There are two reasons why income would affect demand. First, an expansion of the economy and an increase in income cause the wealth to increase, pushing the people to want to hold more goods as a store of value. Second, people will use these goods to carry out more transactions which will also lead to their possession of more goods. It can be inferred that the direct relationship between income and demand shifts the demand curve to the right (Mishkin 1989).
People care about the amount of money or goods they hold in real terms. But that quantity of goods becomes no longer as valuable as the price of, say, oranges increases. It cannot be used to purchase as many a certain number of oranges as it could before the occasion of the price hike. This shifts the demand function for oranges to the left and the demand for more goods to the right to restore the people’s holdings of money in real terms to its former level.
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(1.1) There is no truth to the notion that debt finance and equity finance are similar to one another. Both may involve an issuer who takes a risk in proliferating the borrowed funds but the relationships are different worlds from one another. In debt Finance, the borrower issues a debt instrument under legal agreement to pay the saver (lender) fixed dollar amounts plus interest until a specified date when the final payment is made (Mishkin 1989). Inequity finance, the business sector issues ownership of the firm to investors, both receiving payments that depend on the profits of the firm (Taylor 1995). Moreover, equities do not have an expiration or maturity date.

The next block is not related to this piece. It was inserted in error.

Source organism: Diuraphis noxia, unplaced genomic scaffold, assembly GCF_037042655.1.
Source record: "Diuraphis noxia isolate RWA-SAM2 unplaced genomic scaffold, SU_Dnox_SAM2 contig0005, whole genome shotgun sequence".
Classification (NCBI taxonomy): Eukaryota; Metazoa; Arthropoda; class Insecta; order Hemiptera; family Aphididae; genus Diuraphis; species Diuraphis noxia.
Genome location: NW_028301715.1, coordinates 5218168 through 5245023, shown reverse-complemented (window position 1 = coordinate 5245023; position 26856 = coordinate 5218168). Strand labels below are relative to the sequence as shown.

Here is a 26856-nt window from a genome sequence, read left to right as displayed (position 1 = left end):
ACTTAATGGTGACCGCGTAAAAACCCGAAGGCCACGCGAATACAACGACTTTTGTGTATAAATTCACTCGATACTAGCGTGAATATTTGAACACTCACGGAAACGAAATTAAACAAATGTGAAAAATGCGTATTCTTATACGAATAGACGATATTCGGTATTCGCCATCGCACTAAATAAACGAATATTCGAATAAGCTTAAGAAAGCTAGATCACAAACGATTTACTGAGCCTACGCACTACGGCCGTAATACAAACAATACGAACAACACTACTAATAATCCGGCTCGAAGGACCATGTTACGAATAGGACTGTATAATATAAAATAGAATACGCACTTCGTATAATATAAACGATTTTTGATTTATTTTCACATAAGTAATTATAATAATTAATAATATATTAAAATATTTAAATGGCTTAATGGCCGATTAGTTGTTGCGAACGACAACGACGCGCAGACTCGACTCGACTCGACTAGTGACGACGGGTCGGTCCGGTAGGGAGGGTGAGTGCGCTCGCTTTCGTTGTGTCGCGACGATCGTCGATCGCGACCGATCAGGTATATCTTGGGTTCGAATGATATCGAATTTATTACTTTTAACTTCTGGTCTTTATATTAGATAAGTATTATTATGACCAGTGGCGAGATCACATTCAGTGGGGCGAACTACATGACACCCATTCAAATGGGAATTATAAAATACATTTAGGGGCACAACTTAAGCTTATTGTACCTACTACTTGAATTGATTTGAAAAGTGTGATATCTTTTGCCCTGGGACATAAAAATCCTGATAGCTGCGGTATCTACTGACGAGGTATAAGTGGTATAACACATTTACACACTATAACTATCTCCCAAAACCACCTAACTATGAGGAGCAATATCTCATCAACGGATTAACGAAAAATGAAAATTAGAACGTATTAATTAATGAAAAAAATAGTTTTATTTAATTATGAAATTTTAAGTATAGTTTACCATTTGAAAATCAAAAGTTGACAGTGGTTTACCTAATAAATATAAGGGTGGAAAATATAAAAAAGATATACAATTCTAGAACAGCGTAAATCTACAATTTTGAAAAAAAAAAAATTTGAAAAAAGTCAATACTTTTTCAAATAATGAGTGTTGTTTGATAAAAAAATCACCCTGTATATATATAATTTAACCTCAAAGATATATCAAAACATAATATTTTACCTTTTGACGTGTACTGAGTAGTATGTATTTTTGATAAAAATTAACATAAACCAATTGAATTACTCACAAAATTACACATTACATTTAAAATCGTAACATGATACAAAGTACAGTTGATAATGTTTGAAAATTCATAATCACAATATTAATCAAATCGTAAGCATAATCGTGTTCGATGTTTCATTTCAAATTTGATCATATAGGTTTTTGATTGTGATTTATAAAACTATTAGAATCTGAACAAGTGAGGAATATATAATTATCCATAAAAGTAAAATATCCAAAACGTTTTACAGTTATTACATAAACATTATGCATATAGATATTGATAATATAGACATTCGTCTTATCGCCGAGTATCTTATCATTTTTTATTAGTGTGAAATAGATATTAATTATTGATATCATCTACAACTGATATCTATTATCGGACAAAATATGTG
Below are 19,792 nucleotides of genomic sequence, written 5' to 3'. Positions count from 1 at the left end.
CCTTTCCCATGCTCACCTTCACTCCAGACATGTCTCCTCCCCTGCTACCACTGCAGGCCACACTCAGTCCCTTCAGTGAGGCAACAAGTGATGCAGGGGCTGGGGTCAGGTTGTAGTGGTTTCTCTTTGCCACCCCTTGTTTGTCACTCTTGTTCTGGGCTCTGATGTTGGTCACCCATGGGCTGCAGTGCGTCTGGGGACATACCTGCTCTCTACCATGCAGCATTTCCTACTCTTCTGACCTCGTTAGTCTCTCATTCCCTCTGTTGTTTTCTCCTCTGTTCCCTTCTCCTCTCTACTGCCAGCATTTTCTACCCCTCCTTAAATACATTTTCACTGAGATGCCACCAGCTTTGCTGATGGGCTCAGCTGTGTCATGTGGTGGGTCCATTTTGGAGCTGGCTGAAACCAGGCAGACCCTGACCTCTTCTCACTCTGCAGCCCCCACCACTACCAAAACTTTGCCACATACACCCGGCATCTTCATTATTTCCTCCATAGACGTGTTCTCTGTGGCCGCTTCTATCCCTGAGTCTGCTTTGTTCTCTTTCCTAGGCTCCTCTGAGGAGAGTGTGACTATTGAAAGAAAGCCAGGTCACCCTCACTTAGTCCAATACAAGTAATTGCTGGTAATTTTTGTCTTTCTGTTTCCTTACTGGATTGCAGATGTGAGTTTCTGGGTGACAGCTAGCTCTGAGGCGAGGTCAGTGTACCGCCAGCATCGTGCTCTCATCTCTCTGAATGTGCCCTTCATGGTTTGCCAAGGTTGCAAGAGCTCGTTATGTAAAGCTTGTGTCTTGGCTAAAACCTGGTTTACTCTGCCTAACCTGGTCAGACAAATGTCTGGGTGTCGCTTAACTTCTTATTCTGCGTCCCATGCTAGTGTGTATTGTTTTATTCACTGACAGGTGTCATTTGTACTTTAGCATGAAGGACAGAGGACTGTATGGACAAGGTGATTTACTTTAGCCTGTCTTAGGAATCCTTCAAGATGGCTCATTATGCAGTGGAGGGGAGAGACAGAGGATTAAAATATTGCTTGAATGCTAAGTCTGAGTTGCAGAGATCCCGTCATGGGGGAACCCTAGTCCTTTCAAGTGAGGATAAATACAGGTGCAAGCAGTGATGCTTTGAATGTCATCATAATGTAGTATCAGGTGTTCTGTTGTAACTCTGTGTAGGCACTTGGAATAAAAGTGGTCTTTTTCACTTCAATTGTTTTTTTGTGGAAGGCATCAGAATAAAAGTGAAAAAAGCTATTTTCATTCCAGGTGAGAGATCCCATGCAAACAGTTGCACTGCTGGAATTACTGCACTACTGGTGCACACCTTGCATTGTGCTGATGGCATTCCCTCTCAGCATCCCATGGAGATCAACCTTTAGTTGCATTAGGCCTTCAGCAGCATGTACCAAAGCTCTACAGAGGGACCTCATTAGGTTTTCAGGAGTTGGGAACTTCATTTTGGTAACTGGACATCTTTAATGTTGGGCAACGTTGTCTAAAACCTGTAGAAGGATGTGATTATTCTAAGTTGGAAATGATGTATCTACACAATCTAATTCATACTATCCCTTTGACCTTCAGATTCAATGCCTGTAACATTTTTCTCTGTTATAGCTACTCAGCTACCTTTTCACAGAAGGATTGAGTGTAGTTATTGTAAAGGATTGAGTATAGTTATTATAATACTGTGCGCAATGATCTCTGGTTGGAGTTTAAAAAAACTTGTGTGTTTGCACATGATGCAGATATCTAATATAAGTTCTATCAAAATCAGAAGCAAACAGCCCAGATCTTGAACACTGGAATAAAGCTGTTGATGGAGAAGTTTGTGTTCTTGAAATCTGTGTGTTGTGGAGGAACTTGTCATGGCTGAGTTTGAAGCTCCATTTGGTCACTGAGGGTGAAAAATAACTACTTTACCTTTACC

(1.2) The fact that indirect financing allows the transfer of funds to flow through some kind of go-betweens does not render it entirely similar to direct financing. Indirect financing frees the savers and borrowers from any legal liabilities with each other and passes the burden to intermediaries. Conversely, direct financing involves a legal commitment that obliges the borrower to pay the lender certain amounts plus interest come maturity date.
(1.3) Not all go-betweens are intermediaries. Although such go-betweens as brokers, dealers, and merchant banks bring the lenders and borrowers together, they do not necessarily split the legal commitment between the two but merely serve as conduits of the securities. Intermediaries are legally committed to savers, and in turn, borrowers have legal liability with the intermediaries.
(1.4) Although finance can be accessed directly in the money market, there are many more advantages when obtaining it from banks, which makes them special. Intermediaries provide high-interest income for savers and help small borrowers get the loans they would otherwise not get. More funds are also made available to large borrowers in the money market courtesy of intermediation. These are the things that could not probably be achieved by indirect financing (Mishkin 1989).